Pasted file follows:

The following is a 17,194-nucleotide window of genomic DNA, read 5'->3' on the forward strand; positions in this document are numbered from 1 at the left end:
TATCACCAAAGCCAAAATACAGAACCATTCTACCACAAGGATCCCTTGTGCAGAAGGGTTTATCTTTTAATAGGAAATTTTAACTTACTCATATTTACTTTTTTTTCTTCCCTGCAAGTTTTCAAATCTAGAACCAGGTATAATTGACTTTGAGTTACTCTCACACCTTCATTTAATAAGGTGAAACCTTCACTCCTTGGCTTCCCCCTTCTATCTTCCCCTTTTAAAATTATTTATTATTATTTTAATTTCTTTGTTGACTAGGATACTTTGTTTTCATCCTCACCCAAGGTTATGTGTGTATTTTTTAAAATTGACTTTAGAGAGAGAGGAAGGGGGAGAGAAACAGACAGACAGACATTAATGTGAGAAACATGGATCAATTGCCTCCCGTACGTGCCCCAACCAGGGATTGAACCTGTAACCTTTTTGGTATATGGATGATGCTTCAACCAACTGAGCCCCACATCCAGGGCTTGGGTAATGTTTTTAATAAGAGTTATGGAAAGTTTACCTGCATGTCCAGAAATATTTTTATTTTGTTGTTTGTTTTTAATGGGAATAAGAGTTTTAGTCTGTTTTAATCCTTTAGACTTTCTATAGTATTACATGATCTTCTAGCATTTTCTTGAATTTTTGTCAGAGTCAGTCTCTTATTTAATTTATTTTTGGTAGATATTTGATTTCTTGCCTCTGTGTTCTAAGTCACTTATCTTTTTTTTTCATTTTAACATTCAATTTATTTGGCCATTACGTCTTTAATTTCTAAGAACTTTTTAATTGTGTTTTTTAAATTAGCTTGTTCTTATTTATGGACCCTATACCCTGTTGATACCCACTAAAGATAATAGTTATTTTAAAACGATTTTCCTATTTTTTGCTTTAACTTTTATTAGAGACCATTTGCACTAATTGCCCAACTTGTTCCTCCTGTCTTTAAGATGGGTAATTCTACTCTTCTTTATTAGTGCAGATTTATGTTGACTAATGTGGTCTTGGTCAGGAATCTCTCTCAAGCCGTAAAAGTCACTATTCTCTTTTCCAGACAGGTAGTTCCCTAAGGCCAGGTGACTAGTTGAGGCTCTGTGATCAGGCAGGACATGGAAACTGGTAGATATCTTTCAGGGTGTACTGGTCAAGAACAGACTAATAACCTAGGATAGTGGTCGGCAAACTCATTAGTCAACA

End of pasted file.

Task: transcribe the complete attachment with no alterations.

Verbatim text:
The following is a 17,194-nucleotide window of genomic DNA, read 5'->3' on the forward strand; positions in this document are numbered from 1 at the left end:
TATCACCAAAGCCAAAATACAGAACCATTCTACCACAAGGATCCCTTGTGCAGAAGGGTTTATCTTTTAATAGGAAATTTTAACTTACTCATATTTACTTTTTTTTCTTCCCTGCAAGTTTTCAAATCTAGAACCAGGTATAATTGACTTTGAGTTACTCTCACACCTTCATTTAATAAGGTGAAACCTTCACTCCTTGGCTTCCCCCTTCTATCTTCCCCTTTTAAAATTATTTATTATTATTTTAATTTCTTTGTTGACTAGGATACTTTGTTTTCATCCTCACCCAAGGTTATGTGTGTATTTTTTAAAATTGACTTTAGAGAGAGAGGAAGGGGGAGAGAAACAGACAGACAGACATTAATGTGAGAAACATGGATCAATTGCCTCCCGTACGTGCCCCAACCAGGGATTGAACCTGTAACCTTTTTGGTATATGGATGATGCTTCAACCAACTGAGCCCCACATCCAGGGCTTGGGTAATGTTTTTAATAAGAGTTATGGAAAGTTTACCTGCATGTCCAGAAATATTTTTATTTTGTTGTTTGTTTTTAATGGGAATAAGAGTTTTAGTCTGTTTTAATCCTTTAGACTTTCTATAGTATTACATGATCTTCTAGCATTTTCTTGAATTTTTGTCAGAGTCAGTCTCTTATTTAATTTATTTTTGGTAGATATTTGATTTCTTGCCTCTGTGTTCTAAGTCACTTATCTTTTTTTTTCATTTTAACATTCAATTTATTTGGCCATTACGTCTTTAATTTCTAAGAACTTTTTAATTGTGTTTTTTAAATTAGCTTGTTCTTATTTATGGACCCTATACCCTGTTGATACCCACTAAAGATAATAGTTATTTTAAAACGATTTTCCTATTTTTTGCTTTAACTTTTATTAGAGACCATTTGCACTAATTGCCCAACTTGTTCCTCCTGTCTTTAAGATGGGTAATTCTACTCTTCTTTATTAGTGCAGATTTATGTTGACTAATGTGGTCTTGGTCAGGAATCTCTCTCAAGCCGTAAAAGTCACTATTCTCTTTTCCAGACAGGTAGTTCCCTAAGGCCAGGTGACTAGTTGAGGCTCTGTGATCAGGCAGGACATGGAAACTGGTAGATATCTTTCAGGGTGTACTGGTCAAGAACAGACTAATAACCTAGGATAGTGGTCGGCAAACTCATTAGTCAACA